This Sesame Seared Ahi Tuna with Ginger Soy Sauce is a simple and quick dinner that is perfect for Date Night! Plus, it’s ready in less than 20 minutes!
I just wrote a love poem to my tuna– want to hear it? ‘Ahi Tuna, how do I love thee? Let me count the ways. I love thy flavor and freshness and–‘ Okay I’ll stop. Seriously, though, ahi tuna is FANTASTIC.
If you’ve never tried it, it’s typically served either raw or VERY lightly seared. It also tends to be on the pricey side at restaurants, which is tragic, because I want to eat it ALL. THE. TIME.
The solution to my (and your) tuna-budget woes is to cook it at home. This Sesame Seared Ahi Tuna with Ginger Soy Sauce is simple to make, and is so bursting with delicious flavors that you’ll giggle with happiness.
Should My Tuna Be Bright Red?
If you’ve eaten ahi tuna before, you’ve probably seen bright, ruby-red fish on your plate. Tuna’s signature bright red color actually begins to fade as soon as it’s caught, but some companies spray their tuna with a carbon monoxide gas to enhance the red and make it “prettier.”
That’s why you’ll see both pale pink and bright red tuna steaks when you’re shopping. The taste shouldn’t be affected, but I tend to avoid the gassed tuna.
Quick Tip: Some extremely high-end ahi tuna is frozen so quickly and at such low temperatures that it will actually turn red again when thawed. BUT– it’s still not bright red when frozen.
Where Can I Buy Carbon-Monoxide-Free Ahi Tuna?
HEADS UP! THE LINK BELOW IS AN AFFILIATE LINK VIA CJ AFFILIATE, WHICH MEANS I MAKE A SMALL COMMISSION IF YOU PURCHASE THROUGH THE LINK.
Try the grocery store nearest you that has the best quality seafood. I’ve found non-gassed tuna at Trader Joes, at my local health food store, and of course– online.
If you shop online, make sure to stick with a reputable seafood distributor such as Vital Choice.
Should My Tuna Be Served Rare?
This is totally a matter of personal preference. In my opinion– yes, you only want to quickly cook the outside of the steak, and the inside should still be uncooked. This will give you the juiciest, most flavorful ahi tuna.
However, if you prefer to cook your ahi tuna steaks a little longer, go right ahead.
Health Tip: Are you concerned about health risks from undercooked fish? Stick to commercially frozen tuna instead of fresh tuna. (Click here to read more about eating raw or undercooked fish.)
Should I Buy “Sushi Grade” Tuna?
When you’re fish shopping in the seafood freezer aisle, you might be tempted to pay extra for the “sushi grade” label, but be aware– that label it isn’t regulated by the FDA.
Making Sesame Seared Ahi Tuna
To make these easy seared ahi tuna steaks, start by pouring the easy blended marinade over the tuna. Leave it alone for about 10 minutes. Make sure not to throw out the marinade when you cook the steaks– you’ll use it later.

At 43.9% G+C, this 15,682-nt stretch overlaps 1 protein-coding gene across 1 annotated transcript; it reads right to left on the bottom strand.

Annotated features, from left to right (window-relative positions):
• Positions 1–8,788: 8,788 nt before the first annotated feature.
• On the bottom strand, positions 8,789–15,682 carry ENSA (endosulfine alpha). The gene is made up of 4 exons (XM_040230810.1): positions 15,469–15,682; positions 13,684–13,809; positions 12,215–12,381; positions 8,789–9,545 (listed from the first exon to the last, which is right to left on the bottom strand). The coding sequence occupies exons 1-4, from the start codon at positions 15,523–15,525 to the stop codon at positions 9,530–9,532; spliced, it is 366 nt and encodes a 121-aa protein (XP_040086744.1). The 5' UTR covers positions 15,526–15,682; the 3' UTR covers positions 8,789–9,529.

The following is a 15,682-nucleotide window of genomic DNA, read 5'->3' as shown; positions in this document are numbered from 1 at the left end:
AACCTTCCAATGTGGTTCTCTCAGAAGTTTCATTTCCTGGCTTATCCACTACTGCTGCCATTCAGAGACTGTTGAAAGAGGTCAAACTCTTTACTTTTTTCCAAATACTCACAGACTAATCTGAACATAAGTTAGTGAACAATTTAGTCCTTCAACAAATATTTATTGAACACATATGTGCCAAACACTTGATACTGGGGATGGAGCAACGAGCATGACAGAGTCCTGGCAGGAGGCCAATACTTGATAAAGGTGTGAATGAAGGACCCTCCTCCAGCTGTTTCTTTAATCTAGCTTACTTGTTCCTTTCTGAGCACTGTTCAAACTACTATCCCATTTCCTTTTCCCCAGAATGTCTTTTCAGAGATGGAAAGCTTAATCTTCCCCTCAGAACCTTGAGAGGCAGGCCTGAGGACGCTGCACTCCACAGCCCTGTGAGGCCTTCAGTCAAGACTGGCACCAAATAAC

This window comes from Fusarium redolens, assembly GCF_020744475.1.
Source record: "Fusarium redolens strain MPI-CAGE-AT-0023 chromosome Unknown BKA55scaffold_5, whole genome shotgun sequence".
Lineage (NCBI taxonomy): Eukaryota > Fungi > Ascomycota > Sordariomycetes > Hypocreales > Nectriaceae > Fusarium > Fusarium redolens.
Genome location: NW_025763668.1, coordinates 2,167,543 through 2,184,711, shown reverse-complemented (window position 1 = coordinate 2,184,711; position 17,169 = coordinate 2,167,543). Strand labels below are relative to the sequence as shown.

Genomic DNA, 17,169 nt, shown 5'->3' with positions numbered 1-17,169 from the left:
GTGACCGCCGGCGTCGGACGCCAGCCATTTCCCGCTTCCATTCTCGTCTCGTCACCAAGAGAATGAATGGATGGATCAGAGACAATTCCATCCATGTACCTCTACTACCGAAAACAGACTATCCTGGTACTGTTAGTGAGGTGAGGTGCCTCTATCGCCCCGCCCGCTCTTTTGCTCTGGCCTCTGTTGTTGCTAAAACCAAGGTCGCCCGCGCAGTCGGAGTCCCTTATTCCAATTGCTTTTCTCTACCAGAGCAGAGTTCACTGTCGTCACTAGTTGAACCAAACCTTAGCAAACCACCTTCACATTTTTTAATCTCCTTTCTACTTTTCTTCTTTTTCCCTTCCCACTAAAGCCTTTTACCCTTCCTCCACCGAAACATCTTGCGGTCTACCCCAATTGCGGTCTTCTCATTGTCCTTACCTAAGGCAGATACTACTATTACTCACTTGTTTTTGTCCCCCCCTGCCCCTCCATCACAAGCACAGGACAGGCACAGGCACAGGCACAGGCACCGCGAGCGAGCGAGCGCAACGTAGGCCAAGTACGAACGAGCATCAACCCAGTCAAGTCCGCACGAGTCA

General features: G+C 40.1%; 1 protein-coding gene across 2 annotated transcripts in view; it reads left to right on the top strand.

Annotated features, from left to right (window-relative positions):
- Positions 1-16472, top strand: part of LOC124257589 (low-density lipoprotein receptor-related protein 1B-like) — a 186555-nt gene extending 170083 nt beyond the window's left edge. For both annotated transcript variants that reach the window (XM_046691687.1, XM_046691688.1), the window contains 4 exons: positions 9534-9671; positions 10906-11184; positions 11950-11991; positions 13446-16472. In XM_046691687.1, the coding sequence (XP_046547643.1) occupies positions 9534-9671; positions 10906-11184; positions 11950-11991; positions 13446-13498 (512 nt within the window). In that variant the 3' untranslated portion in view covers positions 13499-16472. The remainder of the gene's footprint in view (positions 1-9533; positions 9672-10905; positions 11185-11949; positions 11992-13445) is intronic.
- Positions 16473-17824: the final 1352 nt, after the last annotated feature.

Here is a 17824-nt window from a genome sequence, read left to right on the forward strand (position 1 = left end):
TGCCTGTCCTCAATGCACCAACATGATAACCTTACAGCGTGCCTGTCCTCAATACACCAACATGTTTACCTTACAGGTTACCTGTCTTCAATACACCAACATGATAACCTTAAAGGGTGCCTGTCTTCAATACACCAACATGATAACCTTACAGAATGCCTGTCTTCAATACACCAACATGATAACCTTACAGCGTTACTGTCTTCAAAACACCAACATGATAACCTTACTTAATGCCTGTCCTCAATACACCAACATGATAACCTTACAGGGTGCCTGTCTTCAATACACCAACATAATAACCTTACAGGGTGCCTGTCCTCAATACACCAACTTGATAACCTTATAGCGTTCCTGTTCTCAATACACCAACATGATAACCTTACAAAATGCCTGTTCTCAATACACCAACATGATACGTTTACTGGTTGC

Sprinkle sesame seeds on the tuna (on either both sides or just one side– it’s totally up to you). Heat oil on high in a heavy bottom pan (I use cast iron), and when it’s very hot and smoking, sear the tuna for 15 – 30 seconds per side, and then remove it from the pan.
Next, you’re going to make a pan sauce. Lower the heat to medium, and pour the marinade into the pan along with the lemon juice. Then, stir, stir, stir with a wooden spoon.
Serve your tuna with the pan sauce and a big green salad. Dig in, enjoy, and don’t even bother trying to contain your food-happiness.
Seared Ahi Tuna with Ginger Soy Sauce
- 2 ahi tuna steaks (~4oz per person)
- 1/4 cup rice vinegar
- 1/4 cup soy sauce (use gluten-free soy sauce if needed)
- 1 TB shaved ginger (or ginger paste)
- 2 garlic cloves, minced
- 1 tsp wasabi OR 1 tsp horseradish and 1/2 tsp crushed mustard seeds
- 2 tsp sugar
- 2 green onions, sliced, plus more for garnish (optional)
- 1 TB sesame seeds
- 1 TB olive oil
- 1/4 cup lemon juice (juice of 1 lemon)
- Blend vinegar, soy sauce, ginger, garlic, wasabi (or horseradish and mustard seeds), sugar, and green onion. Taste sauce, adjust seasoning if necessary (adding more soy, sugar, ginger etc if preferred).
- Marinate tuna steaks in blended sauce for about 10 minutes. Sprinkle sesame seeds on top of tuna at end of marinade.
- Heat oil in a heavy bottom pan (like a cast iron pan) on high, until oil is very hot.
- Reserving marinade for later, sear tuna for 15-30 seconds per side, then remove from pan.
- Reduce heat to medium and allow pan to cool slightly. Add marinade to pan with lemon juice, and stir with a wooden spoon. If sauce is too thick for your liking, add more lemon juice. Remove sauce from heat.
- Slice tuna in thin long strips. If desired, leave about 1/2" at one end of the tuna steak uncut, and serve fanned on a plate with ginger soy pan sauce and extra green onion to garnish.
- Sweeter Sauce: Add 1/4 cup freshly squeezed orange juice to the sauce
- Make it a Salad: Add 1 cup orange juice to the final pan sauce, and use the pan sauce as a warm salad dressing. Remove sauce from pan, and add about 4oz fresh spinach to the pan. Toss 30 seconds, until wilted. Serve tuna over the spinach with the warm dressing.
Sauce adapted from: Food Network